Lauri Gavel, (310) 206-2611, firstname.lastname@example.org
Ingrid Eagly, (310) 206-7145, email@example.com
LOS ANGELES, CA, April 7, 2015 – Sidewalk vendors in Los Angeles live on subsistence wages earned from an honest day’s work. Over the past year, however, these community entrepreneurs have experienced increased police harassment, arrests, onerous criminal justice debt, and even incarceration. These and other findings are documented in a new report issued today by law students in UCLA School of Law’s Criminal Defense Clinic.
Criminalizing the Sidewalk: Why the Los Angeles City Attorney’s Office Should Take Action to Reform the Unjust Treatment of Low-Income Sidewalk Vendors outlines five key reforms that the Los Angeles City Attorney’s Office could take to reduce the over-criminalization of low-income sidewalk vendors. Specifically, the report recommends that the Los Angeles City Attorney’s Office:
(1) Cease sidewalk vending prosecutions until the city has adopted new legislation to legalize and regulate vending;
(2) Dismiss pending sidewalk vending prosecutions;
(3) Offer a special program to reduce the crippling criminal justice debt that low-income vendors cannot afford;
(4) Work with the Los Angeles Police Department to prevent unconstitutional seizures of vendors’ property; and
(5) Begin a dialog with community stakeholders to develop a city-wide regime for legal and regulated sidewalk vending.
A broad coalition of Los Angeles community groups and nonprofit organizations join in the report’s key recommendations for reform, including the Coalition for Humane Immigrant Rights of Los Angeles; East Los Angeles Community Corporation; Los Angeles Street Vendor Campaign; National Lawyers Guild, Los Angeles Chapter; Public Counsel; UCLA Downtown Labor Center; Unión del Barrio; and Unión de Vendedores Ambulantes.
“Los Angeles is currently the only major city in the country to have an outright criminal ban on sidewalk vending,” said Pui-Yee Yu, one of the UCLA Law student authors of the report. “While representing sidewalk vendors, we were disturbed by how they are treated: their property is seized without warrants, they are harassed by the police and, if convicted, they incur onerous criminal justice debt that most cannot pay,” explained Greg Bonett, another student author of Criminalizing the Sidewalk. Ingrid Eagly, director of UCLA’s Criminal Defense Clinic added, “We are publishing this report together with a coalition of community groups and nonprofit organizations because policy reform is needed to reduce the over-criminalization suffered by sidewalk vendors in our city.”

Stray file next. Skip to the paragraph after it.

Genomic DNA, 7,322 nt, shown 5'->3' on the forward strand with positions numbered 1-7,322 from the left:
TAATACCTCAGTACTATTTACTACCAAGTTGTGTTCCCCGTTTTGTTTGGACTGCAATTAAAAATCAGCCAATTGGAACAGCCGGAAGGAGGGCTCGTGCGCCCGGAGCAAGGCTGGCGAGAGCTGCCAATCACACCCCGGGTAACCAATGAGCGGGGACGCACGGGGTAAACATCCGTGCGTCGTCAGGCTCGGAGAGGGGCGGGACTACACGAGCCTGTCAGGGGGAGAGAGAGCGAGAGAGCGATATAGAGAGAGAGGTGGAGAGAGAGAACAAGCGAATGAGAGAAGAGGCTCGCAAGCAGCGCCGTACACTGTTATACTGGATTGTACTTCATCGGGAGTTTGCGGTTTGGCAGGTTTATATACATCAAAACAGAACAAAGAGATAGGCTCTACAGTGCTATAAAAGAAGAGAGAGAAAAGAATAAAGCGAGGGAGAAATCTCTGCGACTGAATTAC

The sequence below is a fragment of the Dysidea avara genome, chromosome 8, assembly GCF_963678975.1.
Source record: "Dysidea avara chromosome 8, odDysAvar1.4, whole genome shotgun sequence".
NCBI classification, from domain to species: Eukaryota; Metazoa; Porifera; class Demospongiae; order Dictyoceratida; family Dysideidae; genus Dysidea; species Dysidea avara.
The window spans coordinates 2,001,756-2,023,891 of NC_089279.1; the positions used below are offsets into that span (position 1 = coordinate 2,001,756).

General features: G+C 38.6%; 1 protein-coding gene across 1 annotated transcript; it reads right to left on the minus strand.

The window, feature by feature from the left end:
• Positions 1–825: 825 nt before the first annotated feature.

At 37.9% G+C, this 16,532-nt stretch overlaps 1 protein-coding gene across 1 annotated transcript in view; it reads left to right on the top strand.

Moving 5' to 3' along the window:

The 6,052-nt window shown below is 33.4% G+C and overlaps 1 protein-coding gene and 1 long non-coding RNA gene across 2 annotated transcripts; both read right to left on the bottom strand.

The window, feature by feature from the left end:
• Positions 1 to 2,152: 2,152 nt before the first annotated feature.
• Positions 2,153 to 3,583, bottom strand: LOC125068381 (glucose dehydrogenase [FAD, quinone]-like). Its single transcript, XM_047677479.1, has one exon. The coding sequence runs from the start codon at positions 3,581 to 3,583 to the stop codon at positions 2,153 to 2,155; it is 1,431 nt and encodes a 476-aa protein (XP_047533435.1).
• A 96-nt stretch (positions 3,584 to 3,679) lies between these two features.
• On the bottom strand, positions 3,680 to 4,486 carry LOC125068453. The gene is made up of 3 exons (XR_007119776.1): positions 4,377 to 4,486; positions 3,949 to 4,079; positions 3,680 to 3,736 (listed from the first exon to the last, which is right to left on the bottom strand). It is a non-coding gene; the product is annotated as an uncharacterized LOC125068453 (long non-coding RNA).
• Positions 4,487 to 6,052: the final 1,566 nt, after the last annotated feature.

About UCLA School of Law’s Criminal Defense Clinic
As part of the UCLA School of Law’s Clinical and Experiential Learning Program, the Criminal Defense Clinic provides an advanced setting to integrate skills, substance, and professionalism through engagement with real lawyering problems. Like other clinics at UCLA Law, the Criminal Defense Clinic is designed to transfer basic knowledge of the law and familiarity with lawyering skills to the far more complex tasks of working with real clients, collaborating with community groups, and complying with professional obligations. As part of its mission, the Criminal Defense Clinic takes on policy projects to address systemic criminal justice problems.
About UCLA School of Law
UCLA School of Law, founded in 1949, is the youngest major law school in the nation and has established a tradition of innovation in its approach to teaching, research, and scholarship. With approximately 100 faculty and 1,100 students, the school pioneered clinical teaching, is a leader in interdisciplinary research and training, and is at the forefront of efforts to link research to its effects on society and the legal profession. Visit law.ucla.edu for more information.